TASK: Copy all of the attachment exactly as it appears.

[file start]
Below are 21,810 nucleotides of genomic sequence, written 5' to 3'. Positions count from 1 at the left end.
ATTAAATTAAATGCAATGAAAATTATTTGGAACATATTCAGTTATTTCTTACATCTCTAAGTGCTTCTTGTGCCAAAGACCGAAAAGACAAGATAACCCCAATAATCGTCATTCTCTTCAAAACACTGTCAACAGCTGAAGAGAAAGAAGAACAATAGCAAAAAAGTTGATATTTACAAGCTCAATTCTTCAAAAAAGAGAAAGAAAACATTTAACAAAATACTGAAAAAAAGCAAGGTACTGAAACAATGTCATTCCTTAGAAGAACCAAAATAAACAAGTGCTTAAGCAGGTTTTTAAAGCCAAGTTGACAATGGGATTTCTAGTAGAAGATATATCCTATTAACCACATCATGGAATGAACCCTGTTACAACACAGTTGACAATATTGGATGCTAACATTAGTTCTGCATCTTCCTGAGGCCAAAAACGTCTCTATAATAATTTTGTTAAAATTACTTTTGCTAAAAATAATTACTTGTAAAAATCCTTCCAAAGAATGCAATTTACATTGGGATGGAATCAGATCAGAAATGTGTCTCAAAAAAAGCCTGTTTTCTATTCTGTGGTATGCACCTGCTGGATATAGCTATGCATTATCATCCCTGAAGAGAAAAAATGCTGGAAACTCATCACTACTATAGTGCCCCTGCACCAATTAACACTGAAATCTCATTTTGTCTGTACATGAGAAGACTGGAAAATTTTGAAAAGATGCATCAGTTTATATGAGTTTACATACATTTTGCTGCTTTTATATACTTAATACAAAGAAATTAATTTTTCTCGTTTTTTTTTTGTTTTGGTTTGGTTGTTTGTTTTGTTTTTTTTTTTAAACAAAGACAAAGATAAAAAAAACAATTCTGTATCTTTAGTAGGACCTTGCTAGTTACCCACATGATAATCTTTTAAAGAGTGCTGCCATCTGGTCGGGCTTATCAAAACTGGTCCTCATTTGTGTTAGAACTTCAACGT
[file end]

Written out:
Below are 21,810 nucleotides of genomic sequence, written 5' to 3'. Positions count from 1 at the left end.
ATTAAATTAAATGCAATGAAAATTATTTGGAACATATTCAGTTATTTCTTACATCTCTAAGTGCTTCTTGTGCCAAAGACCGAAAAGACAAGATAACCCCAATAATCGTCATTCTCTTCAAAACACTGTCAACAGCTGAAGAGAAAGAAGAACAATAGCAAAAAAGTTGATATTTACAAGCTCAATTCTTCAAAAAAGAGAAAGAAAACATTTAACAAAATACTGAAAAAAAGCAAGGTACTGAAACAATGTCATTCCTTAGAAGAACCAAAATAAACAAGTGCTTAAGCAGGTTTTTAAAGCCAAGTTGACAATGGGATTTCTAGTAGAAGATATATCCTATTAACCACATCATGGAATGAACCCTGTTACAACACAGTTGACAATATTGGATGCTAACATTAGTTCTGCATCTTCCTGAGGCCAAAAACGTCTCTATAATAATTTTGTTAAAATTACTTTTGCTAAAAATAATTACTTGTAAAAATCCTTCCAAAGAATGCAATTTACATTGGGATGGAATCAGATCAGAAATGTGTCTCAAAAAAAGCCTGTTTTCTATTCTGTGGTATGCACCTGCTGGATATAGCTATGCATTATCATCCCTGAAGAGAAAAAATGCTGGAAACTCATCACTACTATAGTGCCCCTGCACCAATTAACACTGAAATCTCATTTTGTCTGTACATGAGAAGACTGGAAAATTTTGAAAAGATGCATCAGTTTATATGAGTTTACATACATTTTGCTGCTTTTATATACTTAATACAAAGAAATTAATTTTTCTCGTTTTTTTTTTGTTTTGGTTTGGTTGTTTGTTTTGTTTTTTTTTTTAAACAAAGACAAAGATAAAAAAAACAATTCTGTATCTTTAGTAGGACCTTGCTAGTTACCCACATGATAATCTTTTAAAGAGTGCTGCCATCTGGTCGGGCTTATCAAAACTGGTCCTCATTTGTGTTAGAACTTCAACGT